In 1492, when Columbus “sailed the ocean blue,” being Jewish in Spain was hazardous to one’s health and well-being. Forced conversion was the only option for those who wished to remain and live in their beloved country. These kinds of things were carried over into pogroms in Russia and the Holocaust in Hitler’s Germany. To this day, being Jewish can be hazardous to one’s health. Almost every Jewish person is keenly aware that, like my friend of years ago, “we are nothing more than Christ killers.” For them, believing in Christ conjures up thoughts of all the atrocities committed in the name of Christ. Why would any Jew want to be associated with this bloody legacy?
Thankfully, recent years have brought both personal and denominational disclaimers, trying to make amends. The stigma of Christ’s dying at the hands of the Jews has even been removed from most official church documents. Yet centuries of diatribes against the Jews are not wiped clean by a few years of official changes on paper. The question concerning the death of Christ is a serious issue for Jews and Christians alike. It must not be answered in a politically correct fashion but, rather, in a frank, forthright, and truthful manner.
The essence of the Christian message is found in the simple yet sublime Christian hymn, “Because He Lives.” It begins, “God sent His Son, they called Him Jesus, He came to love, heal, and forgive.” Jesus the Messiah lives! Death could not stop Him, and the grave could not hold Him. He conquered sin and death by journeying from heaven to earth and taking on Himself the sins of individuals—past, present, and future. Who was responsible for His death? “Wasn’t it a Jewish crowd that cried out, ‘Crucify him! Crucify him!’?” one might ask. Yes, that is absolutely true, and it is recorded as such in Luke 23:21. But that is only one third of the answer.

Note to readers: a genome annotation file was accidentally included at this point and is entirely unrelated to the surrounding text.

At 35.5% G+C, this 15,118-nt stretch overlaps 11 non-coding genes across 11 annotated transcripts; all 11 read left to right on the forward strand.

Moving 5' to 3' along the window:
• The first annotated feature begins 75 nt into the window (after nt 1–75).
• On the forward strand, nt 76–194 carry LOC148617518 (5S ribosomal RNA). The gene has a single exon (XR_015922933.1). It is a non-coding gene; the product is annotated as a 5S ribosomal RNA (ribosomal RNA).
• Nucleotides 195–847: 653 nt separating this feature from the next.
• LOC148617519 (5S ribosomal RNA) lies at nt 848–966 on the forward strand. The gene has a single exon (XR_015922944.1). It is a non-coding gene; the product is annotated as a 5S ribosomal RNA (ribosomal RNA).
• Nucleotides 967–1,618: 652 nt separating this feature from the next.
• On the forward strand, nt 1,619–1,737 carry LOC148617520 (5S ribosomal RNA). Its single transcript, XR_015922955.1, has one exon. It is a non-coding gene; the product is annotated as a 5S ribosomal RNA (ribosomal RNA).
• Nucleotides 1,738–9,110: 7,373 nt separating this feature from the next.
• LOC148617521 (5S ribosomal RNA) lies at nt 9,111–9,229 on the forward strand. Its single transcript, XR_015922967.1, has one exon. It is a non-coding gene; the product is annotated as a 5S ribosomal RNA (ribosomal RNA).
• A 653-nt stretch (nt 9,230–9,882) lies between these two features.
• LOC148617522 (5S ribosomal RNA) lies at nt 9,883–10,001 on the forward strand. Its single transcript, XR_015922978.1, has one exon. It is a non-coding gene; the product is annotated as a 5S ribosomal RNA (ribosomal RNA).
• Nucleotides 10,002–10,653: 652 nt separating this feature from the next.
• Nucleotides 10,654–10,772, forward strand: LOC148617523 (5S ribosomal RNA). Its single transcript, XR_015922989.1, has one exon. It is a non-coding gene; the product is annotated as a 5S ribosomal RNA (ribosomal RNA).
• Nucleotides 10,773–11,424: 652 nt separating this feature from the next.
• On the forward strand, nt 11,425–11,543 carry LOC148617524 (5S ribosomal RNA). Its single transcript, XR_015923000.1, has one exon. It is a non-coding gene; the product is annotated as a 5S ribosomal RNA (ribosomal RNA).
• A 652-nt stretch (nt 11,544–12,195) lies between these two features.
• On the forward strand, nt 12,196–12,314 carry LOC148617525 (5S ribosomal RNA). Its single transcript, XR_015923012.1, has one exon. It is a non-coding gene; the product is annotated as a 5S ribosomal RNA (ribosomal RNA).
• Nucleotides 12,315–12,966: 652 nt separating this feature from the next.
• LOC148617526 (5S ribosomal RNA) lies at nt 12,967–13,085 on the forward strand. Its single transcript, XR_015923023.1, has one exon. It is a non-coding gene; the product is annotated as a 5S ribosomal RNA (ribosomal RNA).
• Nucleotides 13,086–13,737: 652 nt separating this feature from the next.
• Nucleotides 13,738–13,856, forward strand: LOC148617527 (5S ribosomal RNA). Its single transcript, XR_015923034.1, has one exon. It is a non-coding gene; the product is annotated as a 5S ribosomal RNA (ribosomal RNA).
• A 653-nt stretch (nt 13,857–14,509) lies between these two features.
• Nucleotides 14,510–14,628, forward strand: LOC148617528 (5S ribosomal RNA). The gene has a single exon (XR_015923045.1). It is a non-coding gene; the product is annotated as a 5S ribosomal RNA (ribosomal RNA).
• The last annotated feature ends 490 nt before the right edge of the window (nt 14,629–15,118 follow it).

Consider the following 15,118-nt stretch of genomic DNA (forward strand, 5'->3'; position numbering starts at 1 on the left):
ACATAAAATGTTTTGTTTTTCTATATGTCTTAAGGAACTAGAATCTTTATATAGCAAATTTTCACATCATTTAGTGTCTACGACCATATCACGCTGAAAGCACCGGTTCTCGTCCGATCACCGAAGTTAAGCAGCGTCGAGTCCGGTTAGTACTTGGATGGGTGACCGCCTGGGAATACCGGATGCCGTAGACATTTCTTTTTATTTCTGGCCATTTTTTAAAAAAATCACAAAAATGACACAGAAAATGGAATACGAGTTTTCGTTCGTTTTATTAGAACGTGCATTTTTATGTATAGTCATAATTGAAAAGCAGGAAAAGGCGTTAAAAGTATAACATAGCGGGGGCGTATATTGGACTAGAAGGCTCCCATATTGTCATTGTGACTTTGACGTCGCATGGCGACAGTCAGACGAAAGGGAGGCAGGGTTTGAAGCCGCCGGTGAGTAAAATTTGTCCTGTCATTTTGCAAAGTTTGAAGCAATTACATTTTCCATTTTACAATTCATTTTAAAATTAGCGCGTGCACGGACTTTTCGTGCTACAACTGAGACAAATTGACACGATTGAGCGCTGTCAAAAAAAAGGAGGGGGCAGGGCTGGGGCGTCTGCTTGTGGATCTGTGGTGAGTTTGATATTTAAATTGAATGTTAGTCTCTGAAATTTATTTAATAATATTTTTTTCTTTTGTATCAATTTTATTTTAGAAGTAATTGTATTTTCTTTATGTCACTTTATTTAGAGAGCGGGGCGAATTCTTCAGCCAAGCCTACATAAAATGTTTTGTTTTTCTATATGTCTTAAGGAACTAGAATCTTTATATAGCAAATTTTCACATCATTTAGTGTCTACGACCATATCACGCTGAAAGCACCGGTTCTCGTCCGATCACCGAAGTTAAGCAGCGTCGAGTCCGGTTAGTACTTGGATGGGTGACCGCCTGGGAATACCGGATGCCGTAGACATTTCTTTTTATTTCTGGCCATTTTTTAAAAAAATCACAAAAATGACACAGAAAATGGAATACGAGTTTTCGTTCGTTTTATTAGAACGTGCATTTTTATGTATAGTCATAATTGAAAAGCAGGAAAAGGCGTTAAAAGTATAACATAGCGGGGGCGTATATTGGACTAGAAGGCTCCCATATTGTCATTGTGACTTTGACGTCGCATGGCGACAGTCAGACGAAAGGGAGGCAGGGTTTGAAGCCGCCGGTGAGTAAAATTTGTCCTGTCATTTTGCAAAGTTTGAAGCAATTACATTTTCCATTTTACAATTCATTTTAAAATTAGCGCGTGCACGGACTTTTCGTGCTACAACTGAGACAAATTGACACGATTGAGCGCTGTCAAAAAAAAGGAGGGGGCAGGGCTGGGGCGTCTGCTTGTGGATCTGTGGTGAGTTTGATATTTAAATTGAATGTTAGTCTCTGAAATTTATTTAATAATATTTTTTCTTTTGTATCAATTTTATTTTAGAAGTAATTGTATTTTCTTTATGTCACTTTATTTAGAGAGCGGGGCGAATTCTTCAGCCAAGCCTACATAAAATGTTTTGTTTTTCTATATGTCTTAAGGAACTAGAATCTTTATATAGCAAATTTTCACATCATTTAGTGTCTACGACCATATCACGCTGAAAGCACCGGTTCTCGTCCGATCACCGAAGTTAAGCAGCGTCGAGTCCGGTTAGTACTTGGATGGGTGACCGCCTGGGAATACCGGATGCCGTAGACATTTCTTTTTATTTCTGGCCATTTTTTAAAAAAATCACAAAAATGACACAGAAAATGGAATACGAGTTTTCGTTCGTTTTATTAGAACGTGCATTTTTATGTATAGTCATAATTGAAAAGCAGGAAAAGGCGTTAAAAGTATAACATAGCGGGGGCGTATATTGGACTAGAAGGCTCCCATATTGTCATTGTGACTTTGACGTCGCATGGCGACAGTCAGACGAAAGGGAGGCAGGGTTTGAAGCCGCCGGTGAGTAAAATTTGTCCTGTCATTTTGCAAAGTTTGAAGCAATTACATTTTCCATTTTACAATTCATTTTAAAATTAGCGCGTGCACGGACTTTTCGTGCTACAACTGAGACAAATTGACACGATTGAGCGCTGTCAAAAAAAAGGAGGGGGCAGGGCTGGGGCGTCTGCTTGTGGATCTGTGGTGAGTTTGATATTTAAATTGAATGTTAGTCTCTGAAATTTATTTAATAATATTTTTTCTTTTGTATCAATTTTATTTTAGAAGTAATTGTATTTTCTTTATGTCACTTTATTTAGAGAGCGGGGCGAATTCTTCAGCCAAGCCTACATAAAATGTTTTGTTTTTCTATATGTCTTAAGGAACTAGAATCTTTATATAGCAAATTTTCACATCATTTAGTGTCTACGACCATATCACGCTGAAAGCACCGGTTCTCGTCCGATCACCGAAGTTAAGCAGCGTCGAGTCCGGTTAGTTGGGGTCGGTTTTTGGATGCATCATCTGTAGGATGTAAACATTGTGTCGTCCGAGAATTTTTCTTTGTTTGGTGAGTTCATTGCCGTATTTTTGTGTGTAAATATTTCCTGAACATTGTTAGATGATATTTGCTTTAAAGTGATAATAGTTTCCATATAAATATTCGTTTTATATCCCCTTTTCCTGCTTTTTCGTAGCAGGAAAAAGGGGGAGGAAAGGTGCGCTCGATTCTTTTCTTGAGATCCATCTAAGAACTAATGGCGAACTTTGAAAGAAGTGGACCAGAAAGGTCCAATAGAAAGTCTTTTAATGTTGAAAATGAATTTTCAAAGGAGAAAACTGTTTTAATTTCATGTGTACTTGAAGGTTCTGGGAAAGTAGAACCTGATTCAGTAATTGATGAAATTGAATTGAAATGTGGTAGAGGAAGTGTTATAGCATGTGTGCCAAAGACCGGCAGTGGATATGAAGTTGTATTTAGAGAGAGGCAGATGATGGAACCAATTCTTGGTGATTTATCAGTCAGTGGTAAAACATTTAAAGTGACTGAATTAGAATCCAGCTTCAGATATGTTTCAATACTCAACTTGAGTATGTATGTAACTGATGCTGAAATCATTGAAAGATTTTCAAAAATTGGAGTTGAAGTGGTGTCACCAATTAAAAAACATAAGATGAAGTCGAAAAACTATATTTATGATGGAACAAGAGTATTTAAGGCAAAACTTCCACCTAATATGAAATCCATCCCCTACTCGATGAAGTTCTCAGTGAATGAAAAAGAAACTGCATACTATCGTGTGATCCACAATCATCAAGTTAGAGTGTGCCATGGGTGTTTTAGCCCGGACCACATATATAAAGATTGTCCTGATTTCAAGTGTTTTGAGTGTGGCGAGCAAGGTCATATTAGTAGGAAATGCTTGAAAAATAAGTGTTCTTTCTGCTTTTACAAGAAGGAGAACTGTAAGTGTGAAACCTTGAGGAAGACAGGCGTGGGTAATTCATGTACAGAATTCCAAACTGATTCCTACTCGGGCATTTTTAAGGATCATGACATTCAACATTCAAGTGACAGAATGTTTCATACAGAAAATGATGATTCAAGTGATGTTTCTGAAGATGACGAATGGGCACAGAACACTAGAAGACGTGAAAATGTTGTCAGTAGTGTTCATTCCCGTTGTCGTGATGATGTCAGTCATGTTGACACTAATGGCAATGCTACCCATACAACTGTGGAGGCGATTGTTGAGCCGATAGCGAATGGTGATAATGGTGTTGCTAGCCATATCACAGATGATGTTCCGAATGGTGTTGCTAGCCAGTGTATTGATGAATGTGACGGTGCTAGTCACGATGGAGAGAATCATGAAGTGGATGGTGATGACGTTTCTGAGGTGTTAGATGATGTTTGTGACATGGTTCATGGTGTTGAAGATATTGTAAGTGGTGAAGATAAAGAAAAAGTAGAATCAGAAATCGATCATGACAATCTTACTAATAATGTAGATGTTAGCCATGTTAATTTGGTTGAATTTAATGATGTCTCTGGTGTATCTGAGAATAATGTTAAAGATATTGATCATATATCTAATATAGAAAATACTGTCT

The second part of the answer identifies the people who drove those spikes into the Lord’s hands and feet. It was, in fact, the Romans who performed that task. It was against Roman law for the Jewish people to carry out capital punishment. Incidentally, doesn’t it seem odd that people don’t call the Italians Christ killers?
The third part of the answer is the most important. In John 10:17–18 Jesus said, “I lay down my life, that I might take it again. No man taketh it from me, but I lay it down of myself. I have power to lay it down, and I have power to take it again.” Hebrews 9:14 states, “the blood of Christ, who through the eternal Spirit offered himself without spot to God…”
If history is based on people’s opinions, rather than on facts gleaned from proper sources, it is no longer true history but bobbe-myseh (wives’ tales). To say that the Jews killed Christ is correct only within the context that all people were responsible. Jews may have cried out for His death, but the Gentiles, who could have stopped it, willingly carried it out. Yet there He hung, because that was the only way to satisfy a Holy God for the sin that was a part of humanity. He willingly offered Himself for us. He did not have to do it.
Just five years after the Christmas tree decorating incident, I encountered something that seemed just as odd to me, but in an entirely different way. I encountered Gentiles—born-again Gentiles—meeting together with Jewish people to study the Bible. These Christians genuinely loved the Jewish people. They wanted to learn about Passover, Hanukkah, and Succoth. They understood that their Christian heritage is linked directly to the Jewish people. They understood that the Jews did not put Christ on the cross, nor did the Romans. Rather, it was their own sin—the sin of mankind—that put Him there. And, in His great love for His creation, He gave up His own life to save us all.